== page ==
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Thread: Ireland - Background Info ahead of the Weekend Encounter with Wallabies

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    Legend Contributor Thequeerone's Avatar
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    Ireland - Background Info ahead of the Weekend Encounter with Wallabies

    From a press release by the ARU:
    National Emblem: The Shamrock
    Home Union: Ireland Rugby Football Union
    Founded: 1881
    Rugby World Cup Record: Quarter-finalists 1987, 1991, 1995, 2003, Pool participants 1999, 2007
    Current IRB Ranking: 4
    Coach: Declan Kidney
    Captain: Brian O’Driscoll
    On the web:

    Ireland has not beaten the Qantas Wallabies in Australia for 30 years but the rivalry between the two nations has most definitely been a lot tighter through matches that have been played in the Emerald Isle. So much so that Australia has lost two (2002 & 2006) of its last three in Dublin, while the eventual tournament champions required a late try to escape from Lansdowne Road by one-point against Ireland in the dramatic 1991 Rugby World Cup quarter-final. Although Ireland have won Europe’s Triple Crown four times [2004, 2006, 2007 & 2009] against the three other Home (British) Unions in recent history and this year added to that a first Grand Slam since 1948, the feeling remains that the best has still to be seen of what is now a vastly experienced Ireland team.

    The Trophy – The Lansdowne Cup

    Established in 1999, the Lansdowne Cup was donated to the Australian Rugby Union by the Lansdowne Club of Sydney as a perpetual trophy for play between the Qantas Wallabies and Ireland. Like the Lansdowne Club, the Cup is named after Dublin’s famous Rugby ground and was designed and made by Waterford crystal of Ireland.

    The Last Meeting (in Australia) – Australia 18, Ireland 12, at Melbourne, June 14, 2008

    Australia regained the Lansdowne Cup and kicked off the Robbie Deans era with a win, but only after a hard-fought contest where each side scored two tries. It took just five minutes for Berrick Barnes to post the first Wallaby try of the year, but Ireland proved a tenacious opponent, keeping the result in the balance until the very end. Ireland captain Brian O’Driscoll scored the only try of the second spell to get the visitors to within six points, but they could close no further during a scoreless final 18 minutes. The win was the Wallabies’ ninth consecutive success against Ireland in home matches dating back to the inaugural Rugby World Cup in 1987, and came on a night where Luke Burgess, Peter Hynes and Dean Mumm all made their Test debuts.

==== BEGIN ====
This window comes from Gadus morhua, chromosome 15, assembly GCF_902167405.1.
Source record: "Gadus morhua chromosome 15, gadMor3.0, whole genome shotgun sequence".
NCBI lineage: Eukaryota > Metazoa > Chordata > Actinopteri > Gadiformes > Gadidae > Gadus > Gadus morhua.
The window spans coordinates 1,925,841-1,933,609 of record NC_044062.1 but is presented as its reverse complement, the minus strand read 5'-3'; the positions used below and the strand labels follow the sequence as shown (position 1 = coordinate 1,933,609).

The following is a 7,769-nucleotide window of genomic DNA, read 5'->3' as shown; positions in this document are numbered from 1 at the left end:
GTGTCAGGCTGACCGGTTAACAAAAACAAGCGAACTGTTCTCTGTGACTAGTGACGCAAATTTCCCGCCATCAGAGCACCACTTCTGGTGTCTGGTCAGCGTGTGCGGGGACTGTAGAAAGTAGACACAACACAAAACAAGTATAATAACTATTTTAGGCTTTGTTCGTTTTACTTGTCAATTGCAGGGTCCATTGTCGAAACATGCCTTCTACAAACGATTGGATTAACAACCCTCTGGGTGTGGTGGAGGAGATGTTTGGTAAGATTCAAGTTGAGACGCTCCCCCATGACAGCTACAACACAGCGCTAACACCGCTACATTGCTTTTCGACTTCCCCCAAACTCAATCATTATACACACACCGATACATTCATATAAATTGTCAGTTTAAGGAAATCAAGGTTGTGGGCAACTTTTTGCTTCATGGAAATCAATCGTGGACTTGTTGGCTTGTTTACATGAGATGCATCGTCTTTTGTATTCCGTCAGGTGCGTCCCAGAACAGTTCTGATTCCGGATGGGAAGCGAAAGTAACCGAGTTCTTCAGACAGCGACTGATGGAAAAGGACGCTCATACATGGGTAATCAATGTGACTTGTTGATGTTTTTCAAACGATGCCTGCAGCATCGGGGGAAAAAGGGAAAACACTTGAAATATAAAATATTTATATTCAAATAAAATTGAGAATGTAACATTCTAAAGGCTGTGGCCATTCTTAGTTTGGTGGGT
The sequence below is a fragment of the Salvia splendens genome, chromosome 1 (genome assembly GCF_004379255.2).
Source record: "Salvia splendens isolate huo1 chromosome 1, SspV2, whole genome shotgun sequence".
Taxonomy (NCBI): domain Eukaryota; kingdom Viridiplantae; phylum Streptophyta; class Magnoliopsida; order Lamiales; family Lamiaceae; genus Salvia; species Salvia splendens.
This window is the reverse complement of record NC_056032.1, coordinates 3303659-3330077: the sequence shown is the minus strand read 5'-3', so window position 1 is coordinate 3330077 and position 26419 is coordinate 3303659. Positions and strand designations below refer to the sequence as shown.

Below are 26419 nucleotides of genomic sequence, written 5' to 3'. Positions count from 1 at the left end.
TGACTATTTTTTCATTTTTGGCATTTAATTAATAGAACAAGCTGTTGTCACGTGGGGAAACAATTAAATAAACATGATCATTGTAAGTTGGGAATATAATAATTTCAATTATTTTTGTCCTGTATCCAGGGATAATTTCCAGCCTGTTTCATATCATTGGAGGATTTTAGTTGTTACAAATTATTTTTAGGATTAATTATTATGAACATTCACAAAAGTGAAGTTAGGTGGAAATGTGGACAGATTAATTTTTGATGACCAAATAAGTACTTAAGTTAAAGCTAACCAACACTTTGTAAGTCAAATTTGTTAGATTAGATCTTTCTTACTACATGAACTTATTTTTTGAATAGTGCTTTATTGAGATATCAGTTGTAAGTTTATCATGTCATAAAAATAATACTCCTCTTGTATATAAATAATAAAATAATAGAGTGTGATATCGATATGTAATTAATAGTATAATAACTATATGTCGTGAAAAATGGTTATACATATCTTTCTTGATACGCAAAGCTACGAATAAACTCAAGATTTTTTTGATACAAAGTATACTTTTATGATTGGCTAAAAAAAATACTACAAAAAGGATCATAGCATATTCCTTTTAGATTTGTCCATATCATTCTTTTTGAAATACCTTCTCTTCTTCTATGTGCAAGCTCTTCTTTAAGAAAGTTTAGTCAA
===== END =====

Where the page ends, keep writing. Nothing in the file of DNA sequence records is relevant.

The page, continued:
For Australia: Tries by Berrick Barnes and James Horwill; conversion and 2 penalty goals by Matt Giteau.
    For Ireland: Tries by Denis Leamy and Brian O’Driscoll; conversion by Ronan O’Gara.

    The Last Meeting (in Ireland) – Ireland 21, Australia 6 at Dublin, 19 November, 2006

    Ireland captured the Lansdowne Cup for just the second time, scoring the only two tries of a dour contest at Lansdowne Road. The home side led 15-3 at halftime and always controlled the match, restricting Australia to just a solitary penalty goal in each half. The win avenged a defeat in Perth earlier in the year, while handing John Connolly’s tourists their only loss from four on the 2006 Spring Tour.

    For Ireland: Tries by Denis Hickie and Geordan Murphy; conversion and 3 penalty goals by Ronan O’Gara.
    For Australia: 2 penalty goals by Stirling Mortlock.

    Australia v Ireland head-to-head record

    Year Winner Score Venue
    1927 Australia 5-3 Dublin
    1947 Australia 16-3 Dublin
    1958 Ireland 9-6 Dublin
    1967 Ireland 15-8 Dublin
    1967 Ireland 11-5 Sydney
    1968 Ireland 10-3 Dublin
    1976 Australia 20-10 Dublin
    1979 Ireland 27-12 Brisbane
    1979 Ireland 9-3 Sydney
    1981 Australia 16-12 Dublin
    1984 Australia 16-9 Dublin
    1987 Australia 33-15 Sydney*
    1991 Australia 19-18 Dublin*
    1992 Australia 42-17 Dublin
    1994 Australia 33-13 Brisbane
    1994 Australia 32-18 Sydney
    1996 Australia 22-12 Dublin
    1999 Australia 46-10 Brisbane
    1999 Australia 32-26 Perth
    1999 Australia 23-3 Dublin*
    2002 Ireland 18-9 Dublin
    2003 Australia 45-16 Perth
    2003 Australia 17-16 Melbourne*
    2005 Australia 30-14 Dublin
    2006 Australia 37-15 Perth
    2006 Ireland 21-6 Dublin
    2008 Australia 18-12 Melbourne
    * denotes RWC fixtures

    At All Venues: Australia 19 wins, Ireland 8 wins
    In Australia: Australia 9 wins, Ireland 3 wins
    In Ireland: Australia 10 wins, Ireland 5 wins
    At Neutral Venues: No instances

    Biggest Australian win (margin) at all venues: 36 (46-10), Brisbane, 1999
    Biggest Australian win (margin) in Ireland: 25 (42-17), Dublin, 1992

    Heaviest Australian defeat (margin) at all venues: 15 (12-27) Brisbane, 1979 & (6-21), Dublin, 2006
    Heaviest Australian defeat (margin) in Ireland: 15 (6-21), Dublin, 2006

    Biggest Australian winning score at all venues: 46 (46-10), Brisbane, 1999
    Biggest Australian winning score in Ireland: 42 (42-17), Dublin, 1992

    Heaviest Australian defeat (score) at all venues: 27 (12-27), Brisbane, 1979
    Heaviest Australian defeat (score) in Ireland: 21 (6-21), Dublin, 2006

    Most points scored by Australia at all venues: 46 (46-10), Brisbane, 1999